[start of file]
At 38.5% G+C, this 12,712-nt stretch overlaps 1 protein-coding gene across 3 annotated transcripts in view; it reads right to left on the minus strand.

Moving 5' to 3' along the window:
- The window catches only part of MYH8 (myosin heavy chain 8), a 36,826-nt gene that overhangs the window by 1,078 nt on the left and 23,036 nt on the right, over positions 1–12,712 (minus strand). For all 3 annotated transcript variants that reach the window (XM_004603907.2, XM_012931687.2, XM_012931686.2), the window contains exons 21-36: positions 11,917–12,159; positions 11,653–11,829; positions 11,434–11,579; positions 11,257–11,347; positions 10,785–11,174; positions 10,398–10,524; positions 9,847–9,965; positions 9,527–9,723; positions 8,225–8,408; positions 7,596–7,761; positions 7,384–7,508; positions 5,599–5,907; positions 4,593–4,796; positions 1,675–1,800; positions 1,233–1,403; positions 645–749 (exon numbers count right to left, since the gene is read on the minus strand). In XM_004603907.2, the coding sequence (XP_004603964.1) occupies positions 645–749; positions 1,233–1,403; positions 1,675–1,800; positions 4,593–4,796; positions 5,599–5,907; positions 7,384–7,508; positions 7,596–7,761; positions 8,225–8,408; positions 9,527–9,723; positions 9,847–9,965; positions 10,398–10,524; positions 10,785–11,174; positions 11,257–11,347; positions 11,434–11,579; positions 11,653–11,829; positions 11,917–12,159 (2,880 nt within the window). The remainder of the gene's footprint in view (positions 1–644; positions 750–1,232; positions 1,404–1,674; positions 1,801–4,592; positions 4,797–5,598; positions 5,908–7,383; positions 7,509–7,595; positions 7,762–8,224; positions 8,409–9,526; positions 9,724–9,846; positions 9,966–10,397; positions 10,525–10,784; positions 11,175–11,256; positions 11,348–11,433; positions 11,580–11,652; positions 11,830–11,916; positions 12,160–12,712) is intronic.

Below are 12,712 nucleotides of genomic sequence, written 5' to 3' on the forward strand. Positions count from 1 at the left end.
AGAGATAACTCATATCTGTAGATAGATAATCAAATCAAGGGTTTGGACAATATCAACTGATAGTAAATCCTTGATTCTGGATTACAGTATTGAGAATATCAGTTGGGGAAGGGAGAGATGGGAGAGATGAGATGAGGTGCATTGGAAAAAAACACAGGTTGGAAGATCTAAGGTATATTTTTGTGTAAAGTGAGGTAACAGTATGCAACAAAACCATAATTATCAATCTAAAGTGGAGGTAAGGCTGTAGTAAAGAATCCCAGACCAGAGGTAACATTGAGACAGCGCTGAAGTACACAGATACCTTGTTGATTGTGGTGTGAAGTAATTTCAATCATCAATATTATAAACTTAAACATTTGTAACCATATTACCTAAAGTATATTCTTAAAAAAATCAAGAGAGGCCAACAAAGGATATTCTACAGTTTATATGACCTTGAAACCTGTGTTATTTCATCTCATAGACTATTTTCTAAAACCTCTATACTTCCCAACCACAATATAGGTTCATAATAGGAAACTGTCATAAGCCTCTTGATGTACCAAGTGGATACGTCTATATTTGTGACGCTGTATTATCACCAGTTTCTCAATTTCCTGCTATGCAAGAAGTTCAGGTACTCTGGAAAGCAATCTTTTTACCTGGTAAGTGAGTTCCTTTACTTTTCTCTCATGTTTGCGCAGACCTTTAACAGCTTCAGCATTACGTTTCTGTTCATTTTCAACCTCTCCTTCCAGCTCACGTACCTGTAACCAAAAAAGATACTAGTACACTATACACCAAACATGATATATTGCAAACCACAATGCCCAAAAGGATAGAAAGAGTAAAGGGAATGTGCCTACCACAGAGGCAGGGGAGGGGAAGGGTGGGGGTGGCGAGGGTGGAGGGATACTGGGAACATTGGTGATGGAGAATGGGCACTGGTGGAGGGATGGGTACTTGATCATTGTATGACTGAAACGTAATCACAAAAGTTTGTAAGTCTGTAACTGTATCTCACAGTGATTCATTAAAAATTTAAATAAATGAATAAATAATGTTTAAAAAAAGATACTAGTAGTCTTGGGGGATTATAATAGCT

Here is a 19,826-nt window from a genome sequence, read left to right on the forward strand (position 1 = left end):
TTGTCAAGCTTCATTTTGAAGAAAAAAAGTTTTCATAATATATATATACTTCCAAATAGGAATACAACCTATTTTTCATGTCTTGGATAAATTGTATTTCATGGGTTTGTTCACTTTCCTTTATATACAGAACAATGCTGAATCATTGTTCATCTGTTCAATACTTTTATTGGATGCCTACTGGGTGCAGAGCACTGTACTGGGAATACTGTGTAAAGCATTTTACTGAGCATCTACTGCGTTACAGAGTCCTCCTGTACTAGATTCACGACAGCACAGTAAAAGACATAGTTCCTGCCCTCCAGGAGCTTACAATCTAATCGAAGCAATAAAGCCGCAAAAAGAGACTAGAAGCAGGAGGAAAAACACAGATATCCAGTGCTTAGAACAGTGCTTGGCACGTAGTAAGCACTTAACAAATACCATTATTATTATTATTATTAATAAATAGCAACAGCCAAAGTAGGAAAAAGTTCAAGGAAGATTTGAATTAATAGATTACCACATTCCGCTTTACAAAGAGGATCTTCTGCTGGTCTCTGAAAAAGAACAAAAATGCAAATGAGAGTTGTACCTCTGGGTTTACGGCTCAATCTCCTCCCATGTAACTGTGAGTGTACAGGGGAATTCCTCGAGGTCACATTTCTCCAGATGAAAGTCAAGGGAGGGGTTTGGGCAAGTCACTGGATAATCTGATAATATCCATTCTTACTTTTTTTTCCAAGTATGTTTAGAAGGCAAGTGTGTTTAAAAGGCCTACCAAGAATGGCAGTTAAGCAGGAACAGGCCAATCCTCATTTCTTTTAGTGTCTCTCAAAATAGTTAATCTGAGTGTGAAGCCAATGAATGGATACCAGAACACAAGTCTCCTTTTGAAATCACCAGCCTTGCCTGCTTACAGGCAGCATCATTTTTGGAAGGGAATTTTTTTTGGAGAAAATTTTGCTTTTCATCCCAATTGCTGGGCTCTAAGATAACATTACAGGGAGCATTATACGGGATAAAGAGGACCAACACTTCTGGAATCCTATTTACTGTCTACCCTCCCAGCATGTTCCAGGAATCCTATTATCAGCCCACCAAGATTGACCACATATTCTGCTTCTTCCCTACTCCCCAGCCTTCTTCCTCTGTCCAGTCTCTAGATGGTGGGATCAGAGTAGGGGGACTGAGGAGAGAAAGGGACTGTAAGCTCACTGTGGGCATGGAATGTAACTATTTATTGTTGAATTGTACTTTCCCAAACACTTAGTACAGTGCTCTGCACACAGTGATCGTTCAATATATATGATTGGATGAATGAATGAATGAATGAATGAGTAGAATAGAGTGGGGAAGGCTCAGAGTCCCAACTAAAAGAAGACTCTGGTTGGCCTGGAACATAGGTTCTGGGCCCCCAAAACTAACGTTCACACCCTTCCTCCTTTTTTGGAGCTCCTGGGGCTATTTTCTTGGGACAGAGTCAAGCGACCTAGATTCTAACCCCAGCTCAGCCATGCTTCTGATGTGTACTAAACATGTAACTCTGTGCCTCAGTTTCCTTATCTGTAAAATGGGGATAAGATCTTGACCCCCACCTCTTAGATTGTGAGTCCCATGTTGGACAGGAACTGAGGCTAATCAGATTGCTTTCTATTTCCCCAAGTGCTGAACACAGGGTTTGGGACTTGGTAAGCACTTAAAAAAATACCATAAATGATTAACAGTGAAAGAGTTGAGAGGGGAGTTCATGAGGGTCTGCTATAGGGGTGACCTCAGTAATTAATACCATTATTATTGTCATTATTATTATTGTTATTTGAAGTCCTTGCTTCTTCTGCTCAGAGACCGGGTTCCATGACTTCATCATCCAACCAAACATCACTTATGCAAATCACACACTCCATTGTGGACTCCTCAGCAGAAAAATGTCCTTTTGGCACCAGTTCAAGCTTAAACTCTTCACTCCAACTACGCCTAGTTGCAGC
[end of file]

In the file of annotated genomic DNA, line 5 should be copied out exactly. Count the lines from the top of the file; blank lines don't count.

AGAGATAACTCATATCTGTAGATAGATAATCAAATCAAGGGTTTGGACAATATCAACTGATAGTAAATCCTTGATTCTGGATTACAGTATTGAGAATATCAGTTGGGGAAGGGAGAGATGGGAGAGATGAGATGAGGTGCATTGGAAAAAAACACAGGTTGGAAGATCTAAGGTATATTTTTGTGTAAAGTGAGGTAACAGTATGCAACAAAACCATAATTATCAATCTAAAGTGGAGGTAAGGCTGTAGTAAAGAATCCCAGACCAGAGGTAACATTGAGACAGCGCTGAAGTACACAGATACCTTGTTGATTGTGGTGTGAAGTAATTTCAATCATCAATATTATAAACTTAAACATTTGTAACCATATTACCTAAAGTATATTCTTAAAAAAATCAAGAGAGGCCAACAAAGGATATTCTACAGTTTATATGACCTTGAAACCTGTGTTATTTCATCTCATAGACTATTTTCTAAAACCTCTATACTTCCCAACCACAATATAGGTTCATAATAGGAAACTGTCATAAGCCTCTTGATGTACCAAGTGGATACGTCTATATTTGTGACGCTGTATTATCACCAGTTTCTCAATTTCCTGCTATGCAAGAAGTTCAGGTACTCTGGAAAGCAATCTTTTTACCTGGTAAGTGAGTTCCTTTACTTTTCTCTCATGTTTGCGCAGACCTTTAACAGCTTCAGCATTACGTTTCTGTTCATTTTCAACCTCTCCTTCCAGCTCACGTACCTGTAACCAAAAAAGATACTAGTACACTATACACCAAACATGATATATTGCAAACCACAATGCCCAAAAGGATAGAAAGAGTAAAGGGAATGTGCCTACCACAGAGGCAGGGGAGGGGAAGGGTGGGGGTGGCGAGGGTGGAGGGATACTGGGAACATTGGTGATGGAGAATGGGCACTGGTGGAGGGATGGGTACTTGATCATTGTATGACTGAAACGTAATCACAAAAGTTTGTAAGTCTGTAACTGTATCTCACAGTGATTCATTAAAAATTTAAATAAATGAATAAATAATGTTTAAAAAAAGATACTAGTAGTCTTGGGGGATTATAATAGCT